Had I said to you a month ago that your flight was quarantined because of an Ebola scare, you would have laughed out loud (unless, of course, you’re from Western Africa). But today, that’s the reality. We’re seeing a level of paranoia that is completely unwarranted, and I’m afraid it’s only going to get worse. So, how about we dispel some of these myths? I’ve put together some incredibly useful tips to help.
Yes, there are a couple of cases of Ebola in the US, but in its current state, it’s just really hard to catch the disease. That hasn’t prevented people from freaking out, of course. We can thank the media for that panic with a frenzied level of coverage. On Friday, Delta had a flight quarantined in Vegas. It was United’s turn on Sunday in LA. And you know we’re just going to see more of these.
I’m not a doctor, but I can read. And I know that the Center for Disease Control and the World Health Organization both have websites. That’s enough to qualify me as being able to understand the basics of how this thing works. (You can too unless, of course, you’re a conspiracy theorist who doesn’t believe anything. In that case, enjoy your underground bunker.)
One of the problems with Ebola is that the symptoms start out just like a flu. So as we move into flu season, half the US is going to decide it has contracted Ebola. Airline planners – you might want to start padding your schedules to account for the inevitable quarantines on every other flight. This is not going to work out well unless people take a deep breath and get educated.
Ebola is one nasty disease, and this outbreak seems to kill about half those who get infected (that’s not too bad as far as Ebola outbreaks go). But as nasty as the disease is, it’s not easy to transmit. Unlike the flu, Ebola requires direct contact for transmission. Just sitting on an airplane isn’t going to get you infected in normal circumstances. To make sure you don’t do anything stupid, here are some handy tips.
- Do not have sex with anyone on an airplane (especially if your partner is feverish and dying). Oh what the heck, don’t make out with strangers either since, unlike with HIV, Ebola can be transmitted through saliva.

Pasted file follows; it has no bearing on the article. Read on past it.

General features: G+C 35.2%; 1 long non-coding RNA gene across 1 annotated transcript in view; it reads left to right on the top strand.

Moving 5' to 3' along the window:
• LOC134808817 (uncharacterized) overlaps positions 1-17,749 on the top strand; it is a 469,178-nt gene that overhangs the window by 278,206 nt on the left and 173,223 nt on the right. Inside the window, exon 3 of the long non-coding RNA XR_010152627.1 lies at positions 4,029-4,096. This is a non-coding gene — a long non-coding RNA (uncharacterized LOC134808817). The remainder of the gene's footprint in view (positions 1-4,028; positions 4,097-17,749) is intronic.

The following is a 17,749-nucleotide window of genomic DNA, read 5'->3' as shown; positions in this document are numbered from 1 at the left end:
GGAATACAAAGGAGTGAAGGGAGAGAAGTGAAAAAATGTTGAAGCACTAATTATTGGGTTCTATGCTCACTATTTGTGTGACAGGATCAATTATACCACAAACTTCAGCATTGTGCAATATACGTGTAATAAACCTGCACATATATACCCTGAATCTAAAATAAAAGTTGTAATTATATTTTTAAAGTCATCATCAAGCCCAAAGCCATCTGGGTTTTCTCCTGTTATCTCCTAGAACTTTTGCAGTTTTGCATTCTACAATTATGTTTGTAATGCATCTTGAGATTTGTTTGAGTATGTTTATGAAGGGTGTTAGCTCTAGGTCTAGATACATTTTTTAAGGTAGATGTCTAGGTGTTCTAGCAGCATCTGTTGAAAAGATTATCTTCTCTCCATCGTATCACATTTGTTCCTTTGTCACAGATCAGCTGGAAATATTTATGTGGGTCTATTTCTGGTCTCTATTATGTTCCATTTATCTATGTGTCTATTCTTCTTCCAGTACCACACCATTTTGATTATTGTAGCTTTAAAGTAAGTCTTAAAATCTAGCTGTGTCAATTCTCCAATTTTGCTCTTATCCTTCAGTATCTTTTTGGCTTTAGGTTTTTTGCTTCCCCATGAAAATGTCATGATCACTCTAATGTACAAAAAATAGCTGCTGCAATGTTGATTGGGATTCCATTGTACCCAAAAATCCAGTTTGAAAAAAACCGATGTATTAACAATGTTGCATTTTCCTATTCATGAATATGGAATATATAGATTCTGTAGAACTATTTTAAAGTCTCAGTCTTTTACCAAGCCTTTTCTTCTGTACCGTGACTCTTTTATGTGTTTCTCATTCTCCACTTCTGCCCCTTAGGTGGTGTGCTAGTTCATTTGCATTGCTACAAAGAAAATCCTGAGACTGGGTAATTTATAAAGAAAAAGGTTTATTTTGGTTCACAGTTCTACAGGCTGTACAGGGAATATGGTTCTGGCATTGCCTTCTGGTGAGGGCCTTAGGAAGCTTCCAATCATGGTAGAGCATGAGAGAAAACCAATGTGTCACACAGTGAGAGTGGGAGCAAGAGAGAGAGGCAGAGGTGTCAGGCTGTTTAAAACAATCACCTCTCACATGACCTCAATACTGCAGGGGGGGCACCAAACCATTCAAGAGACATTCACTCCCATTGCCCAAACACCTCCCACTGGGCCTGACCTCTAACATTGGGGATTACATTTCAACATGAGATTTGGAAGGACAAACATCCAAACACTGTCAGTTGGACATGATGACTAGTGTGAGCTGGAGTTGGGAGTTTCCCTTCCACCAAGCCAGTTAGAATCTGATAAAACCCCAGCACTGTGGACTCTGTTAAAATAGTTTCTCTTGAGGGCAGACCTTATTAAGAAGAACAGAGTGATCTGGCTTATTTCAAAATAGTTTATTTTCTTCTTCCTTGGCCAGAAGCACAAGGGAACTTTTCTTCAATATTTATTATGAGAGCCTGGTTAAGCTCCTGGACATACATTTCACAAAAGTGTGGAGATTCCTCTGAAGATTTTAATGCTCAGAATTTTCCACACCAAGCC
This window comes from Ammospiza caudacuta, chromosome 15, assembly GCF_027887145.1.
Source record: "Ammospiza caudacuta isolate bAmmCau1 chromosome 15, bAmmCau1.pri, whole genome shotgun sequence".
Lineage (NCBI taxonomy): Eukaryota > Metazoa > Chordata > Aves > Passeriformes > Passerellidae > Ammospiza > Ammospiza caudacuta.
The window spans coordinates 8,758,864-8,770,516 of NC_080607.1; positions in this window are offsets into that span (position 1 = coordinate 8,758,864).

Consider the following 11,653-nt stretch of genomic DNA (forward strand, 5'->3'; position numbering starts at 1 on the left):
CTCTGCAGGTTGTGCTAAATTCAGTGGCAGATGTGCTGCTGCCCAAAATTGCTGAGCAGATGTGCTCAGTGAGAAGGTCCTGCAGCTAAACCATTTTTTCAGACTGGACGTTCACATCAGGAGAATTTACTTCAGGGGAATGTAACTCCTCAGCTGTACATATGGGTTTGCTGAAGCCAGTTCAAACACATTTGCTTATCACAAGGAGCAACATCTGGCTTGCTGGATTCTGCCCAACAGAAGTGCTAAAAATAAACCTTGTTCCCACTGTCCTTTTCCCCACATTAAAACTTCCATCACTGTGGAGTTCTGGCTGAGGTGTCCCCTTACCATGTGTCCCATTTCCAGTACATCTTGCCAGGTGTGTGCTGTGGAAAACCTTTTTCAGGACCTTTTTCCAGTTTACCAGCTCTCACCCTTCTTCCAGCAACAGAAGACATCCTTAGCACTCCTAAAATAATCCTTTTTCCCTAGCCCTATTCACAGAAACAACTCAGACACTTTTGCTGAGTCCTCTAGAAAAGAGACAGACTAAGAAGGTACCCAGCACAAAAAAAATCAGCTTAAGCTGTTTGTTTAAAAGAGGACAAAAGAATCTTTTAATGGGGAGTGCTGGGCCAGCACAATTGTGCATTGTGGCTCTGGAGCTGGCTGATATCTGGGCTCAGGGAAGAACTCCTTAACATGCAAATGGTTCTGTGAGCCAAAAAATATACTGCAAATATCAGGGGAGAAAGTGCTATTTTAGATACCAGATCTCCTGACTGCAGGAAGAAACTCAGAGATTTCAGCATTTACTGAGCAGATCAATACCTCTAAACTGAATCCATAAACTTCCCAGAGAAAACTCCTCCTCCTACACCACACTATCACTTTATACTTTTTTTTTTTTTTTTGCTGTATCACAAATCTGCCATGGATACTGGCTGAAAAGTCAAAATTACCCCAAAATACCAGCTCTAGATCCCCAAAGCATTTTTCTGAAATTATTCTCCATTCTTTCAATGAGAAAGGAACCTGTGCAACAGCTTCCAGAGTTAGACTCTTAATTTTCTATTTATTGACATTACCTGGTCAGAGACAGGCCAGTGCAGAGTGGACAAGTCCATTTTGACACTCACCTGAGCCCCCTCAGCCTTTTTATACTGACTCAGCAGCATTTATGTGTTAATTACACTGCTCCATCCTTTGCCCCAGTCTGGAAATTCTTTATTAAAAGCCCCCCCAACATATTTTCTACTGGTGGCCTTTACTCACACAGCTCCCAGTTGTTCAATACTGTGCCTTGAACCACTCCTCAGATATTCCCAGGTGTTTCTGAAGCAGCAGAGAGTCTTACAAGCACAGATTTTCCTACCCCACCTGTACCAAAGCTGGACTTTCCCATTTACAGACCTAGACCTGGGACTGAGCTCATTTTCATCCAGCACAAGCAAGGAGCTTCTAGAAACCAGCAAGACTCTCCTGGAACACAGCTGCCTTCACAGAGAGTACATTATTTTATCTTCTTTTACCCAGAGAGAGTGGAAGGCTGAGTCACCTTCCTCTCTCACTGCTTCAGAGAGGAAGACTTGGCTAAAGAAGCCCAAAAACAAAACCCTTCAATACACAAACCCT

- If you see someone sweating, and this is important, do NOT drink the sweat. Also, don’t rub the sweat into any open cuts on your body. Just touching it to your finger won’t transmit it (unless you’re an idiot and then put your finger in your mouth), but it can get you through open cuts.
- If someone appears to be exhibiting flu-like symptoms, ask them this question. “Say, do you happen to have been to Liberia, Guinea, or Sierra Leone in the last 21 days?” If they say no, then follow up with this. “Are you a healthcare worker who helps treat Ebola patients?” If not, then you’re in the clear.
- If your fellow passenger sneezes, it’s probably best if you don’t try to catch the discharge with your mouth or anything you plan on putting in your mouth. If you do get sneezed on, I’m going to suggest doing something crazy. Wash your hands. (But first, feel free to yell at the jerk for not covering his nose and mouth.)
- If someone doesn’t look sick but is running up and down the aisles saying they have Ebola, you should just punch them in the face. (Or, you know, maybe just wait for someone else to arrest them.) If they do not have symptoms, they can’t transmit the disease.
The important thing to remember is that it’s not transmitted by air, water, or casual contact. When the disease mutates to allow for that, Dustin Hoffman will be there to save the world (or just a picturesque Northern California town). But until that point, your chances of contracting this disease in the US are incredibly tiny.
Many have compared this to HIV as a possible global pandemic, but there is one incredibly important difference between HIV and Ebola. HIV can take years to incubate. People may not have any symptoms but they can spread it for a really long time. Ebola, on the other hand, incubates quickly. Someone who gets it will show symptoms within 21 days from the time of infection. And only when those symptoms show themselves does the person become infectious.
Oh sure, it’s probably just a matter of time until another nasty Spanish flu-style pandemic sweeps the world, but it seems highly unlikely that this particular disease will be it… at least in its current form.